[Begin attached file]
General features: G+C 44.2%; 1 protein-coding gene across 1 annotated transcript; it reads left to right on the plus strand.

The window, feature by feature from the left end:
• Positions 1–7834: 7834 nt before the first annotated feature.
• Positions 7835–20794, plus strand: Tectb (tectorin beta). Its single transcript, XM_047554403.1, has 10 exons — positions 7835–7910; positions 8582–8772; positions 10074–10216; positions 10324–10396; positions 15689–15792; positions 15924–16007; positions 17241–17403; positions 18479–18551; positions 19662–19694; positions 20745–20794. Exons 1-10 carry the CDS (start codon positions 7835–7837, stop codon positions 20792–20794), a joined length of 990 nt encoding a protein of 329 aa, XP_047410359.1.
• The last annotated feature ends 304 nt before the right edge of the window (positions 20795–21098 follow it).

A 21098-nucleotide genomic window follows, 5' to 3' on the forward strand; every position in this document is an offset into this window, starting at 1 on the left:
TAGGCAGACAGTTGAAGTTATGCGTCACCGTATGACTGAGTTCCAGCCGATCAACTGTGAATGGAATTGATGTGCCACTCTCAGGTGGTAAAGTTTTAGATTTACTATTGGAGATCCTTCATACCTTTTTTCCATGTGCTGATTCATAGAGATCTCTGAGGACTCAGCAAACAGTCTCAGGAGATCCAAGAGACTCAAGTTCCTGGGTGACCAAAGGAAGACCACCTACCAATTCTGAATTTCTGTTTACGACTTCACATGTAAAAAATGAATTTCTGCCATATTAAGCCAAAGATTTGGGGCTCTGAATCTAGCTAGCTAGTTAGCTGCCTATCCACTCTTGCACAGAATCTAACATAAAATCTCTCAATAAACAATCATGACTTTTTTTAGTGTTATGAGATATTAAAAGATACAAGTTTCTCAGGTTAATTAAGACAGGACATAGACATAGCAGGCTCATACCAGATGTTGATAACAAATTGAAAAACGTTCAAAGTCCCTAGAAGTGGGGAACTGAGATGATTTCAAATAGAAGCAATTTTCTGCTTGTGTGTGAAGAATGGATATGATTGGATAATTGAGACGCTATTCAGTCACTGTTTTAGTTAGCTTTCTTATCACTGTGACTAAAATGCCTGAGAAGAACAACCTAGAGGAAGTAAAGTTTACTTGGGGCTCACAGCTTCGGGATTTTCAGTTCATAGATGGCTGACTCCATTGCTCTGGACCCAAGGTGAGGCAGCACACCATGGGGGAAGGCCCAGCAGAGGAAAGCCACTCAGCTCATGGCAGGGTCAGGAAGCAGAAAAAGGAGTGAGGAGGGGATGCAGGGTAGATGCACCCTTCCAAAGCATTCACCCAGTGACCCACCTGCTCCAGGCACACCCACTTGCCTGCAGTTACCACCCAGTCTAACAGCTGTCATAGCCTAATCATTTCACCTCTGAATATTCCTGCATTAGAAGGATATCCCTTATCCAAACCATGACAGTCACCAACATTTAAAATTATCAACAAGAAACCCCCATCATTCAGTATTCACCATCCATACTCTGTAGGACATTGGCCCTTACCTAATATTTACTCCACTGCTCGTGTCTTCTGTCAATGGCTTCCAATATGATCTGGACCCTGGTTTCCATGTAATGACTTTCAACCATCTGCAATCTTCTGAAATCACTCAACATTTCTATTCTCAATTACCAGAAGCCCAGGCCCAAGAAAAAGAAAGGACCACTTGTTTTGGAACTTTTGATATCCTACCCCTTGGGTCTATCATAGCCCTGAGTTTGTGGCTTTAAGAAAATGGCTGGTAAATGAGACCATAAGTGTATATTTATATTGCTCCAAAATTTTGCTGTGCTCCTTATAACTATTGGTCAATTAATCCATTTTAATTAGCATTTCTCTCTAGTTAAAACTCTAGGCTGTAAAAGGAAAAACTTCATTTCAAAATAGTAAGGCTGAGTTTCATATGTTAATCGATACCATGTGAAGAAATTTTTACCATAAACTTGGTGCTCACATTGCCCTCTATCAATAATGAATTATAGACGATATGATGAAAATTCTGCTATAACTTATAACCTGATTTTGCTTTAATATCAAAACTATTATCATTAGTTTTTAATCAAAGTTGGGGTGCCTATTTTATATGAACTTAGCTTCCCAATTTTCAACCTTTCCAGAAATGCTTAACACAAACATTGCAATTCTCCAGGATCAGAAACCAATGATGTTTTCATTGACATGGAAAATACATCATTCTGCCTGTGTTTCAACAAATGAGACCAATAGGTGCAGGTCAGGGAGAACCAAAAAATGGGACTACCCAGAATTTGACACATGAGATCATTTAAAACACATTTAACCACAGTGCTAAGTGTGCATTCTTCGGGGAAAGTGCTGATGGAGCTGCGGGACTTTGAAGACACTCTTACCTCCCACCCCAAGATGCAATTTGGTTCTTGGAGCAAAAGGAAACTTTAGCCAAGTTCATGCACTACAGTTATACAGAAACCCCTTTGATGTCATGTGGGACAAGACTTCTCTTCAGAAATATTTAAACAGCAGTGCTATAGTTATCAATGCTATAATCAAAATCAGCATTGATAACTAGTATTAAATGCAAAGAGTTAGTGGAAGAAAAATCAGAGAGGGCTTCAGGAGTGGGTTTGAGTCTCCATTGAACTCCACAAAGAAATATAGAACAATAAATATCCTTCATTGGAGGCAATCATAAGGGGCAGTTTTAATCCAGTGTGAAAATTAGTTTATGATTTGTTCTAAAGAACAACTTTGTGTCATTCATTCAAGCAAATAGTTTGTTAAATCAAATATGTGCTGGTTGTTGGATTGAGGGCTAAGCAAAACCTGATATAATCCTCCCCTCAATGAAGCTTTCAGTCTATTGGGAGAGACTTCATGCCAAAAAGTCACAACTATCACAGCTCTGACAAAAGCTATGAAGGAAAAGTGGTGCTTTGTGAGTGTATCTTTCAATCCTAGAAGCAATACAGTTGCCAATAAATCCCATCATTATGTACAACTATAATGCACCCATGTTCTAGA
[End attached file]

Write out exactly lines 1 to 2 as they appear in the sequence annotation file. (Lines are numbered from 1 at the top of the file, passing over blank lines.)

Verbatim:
General features: G+C 44.2%; 1 protein-coding gene across 1 annotated transcript; it reads left to right on the plus strand.

The window, feature by feature from the left end: